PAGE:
Peace.

Finding Home: A New Job

I’ve had so many sweet people asking me about my new job. Thank you for your love and support! I thought I’d give you all an update:
 
I have started teaching half days at Riverton High School. This semester, I have Concert Choir, Bella Vox (that’s the amazingly awesome name that the girls decided on for our freshman/sophomore girls choir), Music Appreciation, and American Music. I also have a smaller group called Chamber Choir that meets at 7:10am. Oh the things we do for music. It’s awesome that my job is only half days because I’m home the other half to run errands and be with my kiddos. As of now, Husband mostly works evenings, so I actually get home most days before he leaves, which means we don’t have to pay for consistent childcare. We have a wonderful babysitter who comes a couple days a week or when we need her to cover when one of us works a different shift or stays late. It is working out amazingly except that Husband and I don’t see a ton of each other.
 
I know I’m a true music nerd because I absolutely love every bit of my job. My general music classes are full of bright, inquisitive, non-jaded students, which is a true privilege. My choirs are small but mighty – they all love music so much and have great attitudes and work so hard. I’m so proud of the work they are already doing, only three weeks into the year. I am just in love with all these kids. My heart is going to break when my seniors graduate.
 
I realized that I wanted to be a high school choir director when I was 14. I went to the ACDA Southern Division Regional Honor Choir in Charlotte, NC under the direction of Anton Armstrong, and I knew right away that this was it for me. I am one of those weirdos who never really faltered. I always, always knew exactly what I was supposed to do. It has been 15 years since then, and I still always thought it was my calling. I started to doubt this calling or believe it would never happen for me, and I started to try to find joy in whatever I was called to in that moment. This was such an important learning and growing experience for me – as I tried to find joy in my waiting, I learned what contentment really is. I learned that joy is a quiet river. In the meantime, I did so many things I loved, too – like getting my masters, getting married and having babies, finding great love for elementary-aged kids, and learning so much about worship leading and worship arts.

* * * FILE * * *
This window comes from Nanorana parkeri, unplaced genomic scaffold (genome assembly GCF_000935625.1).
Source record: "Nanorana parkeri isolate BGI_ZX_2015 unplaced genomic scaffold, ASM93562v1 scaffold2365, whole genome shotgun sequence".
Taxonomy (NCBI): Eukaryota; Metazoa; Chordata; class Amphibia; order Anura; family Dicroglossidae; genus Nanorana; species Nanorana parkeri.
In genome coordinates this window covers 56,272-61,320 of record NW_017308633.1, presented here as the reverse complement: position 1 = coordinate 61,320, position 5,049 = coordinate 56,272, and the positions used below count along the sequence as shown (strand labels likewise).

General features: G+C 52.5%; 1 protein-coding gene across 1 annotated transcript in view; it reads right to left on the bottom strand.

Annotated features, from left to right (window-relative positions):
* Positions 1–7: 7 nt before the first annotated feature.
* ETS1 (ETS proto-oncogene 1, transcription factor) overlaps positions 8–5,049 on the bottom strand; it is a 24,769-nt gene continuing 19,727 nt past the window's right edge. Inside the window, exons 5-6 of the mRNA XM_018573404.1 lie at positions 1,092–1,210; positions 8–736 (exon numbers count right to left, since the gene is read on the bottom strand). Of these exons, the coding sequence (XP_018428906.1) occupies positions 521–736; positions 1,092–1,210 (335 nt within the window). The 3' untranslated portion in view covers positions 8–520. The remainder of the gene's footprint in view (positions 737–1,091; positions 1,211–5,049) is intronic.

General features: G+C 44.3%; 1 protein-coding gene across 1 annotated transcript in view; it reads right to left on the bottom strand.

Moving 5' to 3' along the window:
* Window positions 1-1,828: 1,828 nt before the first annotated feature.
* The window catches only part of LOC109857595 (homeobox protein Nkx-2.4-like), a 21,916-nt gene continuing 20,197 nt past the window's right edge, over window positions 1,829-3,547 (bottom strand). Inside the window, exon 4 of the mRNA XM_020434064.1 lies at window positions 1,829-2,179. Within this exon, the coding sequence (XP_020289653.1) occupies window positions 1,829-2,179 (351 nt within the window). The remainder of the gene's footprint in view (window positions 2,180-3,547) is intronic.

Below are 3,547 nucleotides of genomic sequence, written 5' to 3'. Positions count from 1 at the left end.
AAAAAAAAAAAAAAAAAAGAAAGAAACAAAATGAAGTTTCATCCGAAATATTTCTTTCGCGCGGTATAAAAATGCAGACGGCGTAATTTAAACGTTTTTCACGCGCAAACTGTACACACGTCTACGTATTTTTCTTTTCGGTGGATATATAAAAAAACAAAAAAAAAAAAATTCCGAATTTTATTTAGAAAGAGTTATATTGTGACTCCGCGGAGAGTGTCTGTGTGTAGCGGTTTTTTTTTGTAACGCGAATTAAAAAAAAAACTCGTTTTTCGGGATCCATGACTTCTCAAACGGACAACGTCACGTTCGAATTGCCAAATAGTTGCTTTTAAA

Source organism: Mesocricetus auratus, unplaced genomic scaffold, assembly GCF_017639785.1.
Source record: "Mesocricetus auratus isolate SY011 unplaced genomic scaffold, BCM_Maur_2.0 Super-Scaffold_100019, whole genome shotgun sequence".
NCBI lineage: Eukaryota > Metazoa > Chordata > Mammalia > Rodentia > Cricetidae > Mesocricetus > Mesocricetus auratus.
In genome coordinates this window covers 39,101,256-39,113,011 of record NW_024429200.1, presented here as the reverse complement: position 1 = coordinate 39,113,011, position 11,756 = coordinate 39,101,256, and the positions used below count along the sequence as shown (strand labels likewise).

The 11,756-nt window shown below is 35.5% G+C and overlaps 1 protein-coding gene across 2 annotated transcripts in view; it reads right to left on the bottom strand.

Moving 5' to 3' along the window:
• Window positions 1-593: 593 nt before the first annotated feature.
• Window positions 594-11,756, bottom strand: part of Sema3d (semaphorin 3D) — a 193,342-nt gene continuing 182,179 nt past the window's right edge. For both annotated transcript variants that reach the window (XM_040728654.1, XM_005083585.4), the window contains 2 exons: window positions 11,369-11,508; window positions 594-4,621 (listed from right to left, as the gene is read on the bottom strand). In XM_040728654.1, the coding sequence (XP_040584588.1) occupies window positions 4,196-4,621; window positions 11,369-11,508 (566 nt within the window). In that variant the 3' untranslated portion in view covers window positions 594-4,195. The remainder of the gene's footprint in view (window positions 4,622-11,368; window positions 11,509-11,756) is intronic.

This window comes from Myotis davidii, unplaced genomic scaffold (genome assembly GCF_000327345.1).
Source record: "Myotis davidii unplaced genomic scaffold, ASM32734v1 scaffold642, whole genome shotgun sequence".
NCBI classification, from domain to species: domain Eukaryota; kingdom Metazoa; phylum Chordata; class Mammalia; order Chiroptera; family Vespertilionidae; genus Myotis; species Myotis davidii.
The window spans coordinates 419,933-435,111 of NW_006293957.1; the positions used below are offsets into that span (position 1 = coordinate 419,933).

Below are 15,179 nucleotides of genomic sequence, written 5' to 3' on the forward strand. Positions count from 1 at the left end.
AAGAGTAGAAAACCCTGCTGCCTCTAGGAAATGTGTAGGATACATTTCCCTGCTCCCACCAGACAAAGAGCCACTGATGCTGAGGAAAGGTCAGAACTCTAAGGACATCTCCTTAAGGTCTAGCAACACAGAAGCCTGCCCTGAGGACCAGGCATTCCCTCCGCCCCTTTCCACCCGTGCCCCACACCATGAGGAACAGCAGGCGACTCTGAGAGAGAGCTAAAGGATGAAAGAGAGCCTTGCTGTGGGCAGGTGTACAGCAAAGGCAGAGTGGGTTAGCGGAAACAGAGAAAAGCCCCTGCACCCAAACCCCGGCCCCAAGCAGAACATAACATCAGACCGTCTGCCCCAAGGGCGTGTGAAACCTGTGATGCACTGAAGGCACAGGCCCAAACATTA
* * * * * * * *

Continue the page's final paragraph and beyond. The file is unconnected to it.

But you guys, seriously. There is nothing like the joy that comes when you step into the place where you’ve always wanted to be. Like one of my favorite choir pieces says, “There is no such beauty as where you belong.” It seems even sweeter because I found joy in the waiting. The years weren’t wasted. They were full and beautiful.
One of my students said to me the first week of school: “I hope I can find something I love as much as you love music.” Oh, how I pray that for all of my students. Oh, how I pray that for all the people that I love. There is eternity to start right now on this earth. My eternal home is certainly going to involve singing, but I’m so moved that my earthly home can include it, too. When I’m singing with my kids, and with my own children, and with my church choir, and on my praise team, and with my congregation, I see a glimpse of heaven’s glory. Like in Chariots of Fire, I feel God’s pleasure when I’m teaching people to sing or singing with people. I pray that you can find something that feels like that for you, because “there is no such beauty as where you belong.”
Love you all! Thanks for your encouragement and support during this (amazingly awesome) life change for us. Please continue with your prayers and love. ❤ ❤